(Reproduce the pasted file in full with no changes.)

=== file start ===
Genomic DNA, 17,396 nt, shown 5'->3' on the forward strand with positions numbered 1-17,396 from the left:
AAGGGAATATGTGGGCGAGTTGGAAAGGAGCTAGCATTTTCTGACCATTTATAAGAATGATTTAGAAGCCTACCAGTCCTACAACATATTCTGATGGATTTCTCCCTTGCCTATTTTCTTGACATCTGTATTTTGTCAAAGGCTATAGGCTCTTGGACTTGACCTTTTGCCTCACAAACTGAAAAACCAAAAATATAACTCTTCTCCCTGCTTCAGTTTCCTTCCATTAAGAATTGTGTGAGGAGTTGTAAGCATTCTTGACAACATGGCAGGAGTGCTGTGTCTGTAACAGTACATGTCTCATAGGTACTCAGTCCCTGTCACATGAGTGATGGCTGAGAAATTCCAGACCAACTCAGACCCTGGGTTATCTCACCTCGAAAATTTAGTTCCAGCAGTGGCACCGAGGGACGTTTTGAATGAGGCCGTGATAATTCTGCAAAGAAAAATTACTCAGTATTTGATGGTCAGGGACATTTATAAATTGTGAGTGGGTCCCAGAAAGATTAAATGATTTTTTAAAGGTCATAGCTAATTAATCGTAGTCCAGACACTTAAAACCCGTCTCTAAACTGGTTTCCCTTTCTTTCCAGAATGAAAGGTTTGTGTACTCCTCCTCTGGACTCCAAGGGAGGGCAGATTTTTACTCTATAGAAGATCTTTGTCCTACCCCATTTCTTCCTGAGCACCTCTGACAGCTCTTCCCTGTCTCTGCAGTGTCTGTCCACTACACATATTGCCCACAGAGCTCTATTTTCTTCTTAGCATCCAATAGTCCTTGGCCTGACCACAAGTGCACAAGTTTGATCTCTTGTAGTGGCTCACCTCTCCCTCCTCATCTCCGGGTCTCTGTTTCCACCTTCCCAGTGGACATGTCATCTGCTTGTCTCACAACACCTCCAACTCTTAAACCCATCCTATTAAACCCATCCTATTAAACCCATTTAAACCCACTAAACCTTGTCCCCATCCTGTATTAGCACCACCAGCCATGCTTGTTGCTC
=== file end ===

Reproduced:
Genomic DNA, 17,396 nt, shown 5'->3' on the forward strand with positions numbered 1-17,396 from the left:
AAGGGAATATGTGGGCGAGTTGGAAAGGAGCTAGCATTTTCTGACCATTTATAAGAATGATTTAGAAGCCTACCAGTCCTACAACATATTCTGATGGATTTCTCCCTTGCCTATTTTCTTGACATCTGTATTTTGTCAAAGGCTATAGGCTCTTGGACTTGACCTTTTGCCTCACAAACTGAAAAACCAAAAATATAACTCTTCTCCCTGCTTCAGTTTCCTTCCATTAAGAATTGTGTGAGGAGTTGTAAGCATTCTTGACAACATGGCAGGAGTGCTGTGTCTGTAACAGTACATGTCTCATAGGTACTCAGTCCCTGTCACATGAGTGATGGCTGAGAAATTCCAGACCAACTCAGACCCTGGGTTATCTCACCTCGAAAATTTAGTTCCAGCAGTGGCACCGAGGGACGTTTTGAATGAGGCCGTGATAATTCTGCAAAGAAAAATTACTCAGTATTTGATGGTCAGGGACATTTATAAATTGTGAGTGGGTCCCAGAAAGATTAAATGATTTTTTAAAGGTCATAGCTAATTAATCGTAGTCCAGACACTTAAAACCCGTCTCTAAACTGGTTTCCCTTTCTTTCCAGAATGAAAGGTTTGTGTACTCCTCCTCTGGACTCCAAGGGAGGGCAGATTTTTACTCTATAGAAGATCTTTGTCCTACCCCATTTCTTCCTGAGCACCTCTGACAGCTCTTCCCTGTCTCTGCAGTGTCTGTCCACTACACATATTGCCCACAGAGCTCTATTTTCTTCTTAGCATCCAATAGTCCTTGGCCTGACCACAAGTGCACAAGTTTGATCTCTTGTAGTGGCTCACCTCTCCCTCCTCATCTCCGGGTCTCTGTTTCCACCTTCCCAGTGGACATGTCATCTGCTTGTCTCACAACACCTCCAACTCTTAAACCCATCCTATTAAACCCATCCTATTAAACCCATTTAAACCCACTAAACCTTGTCCCCATCCTGTATTAGCACCACCAGCCATGCTTGTTGCTC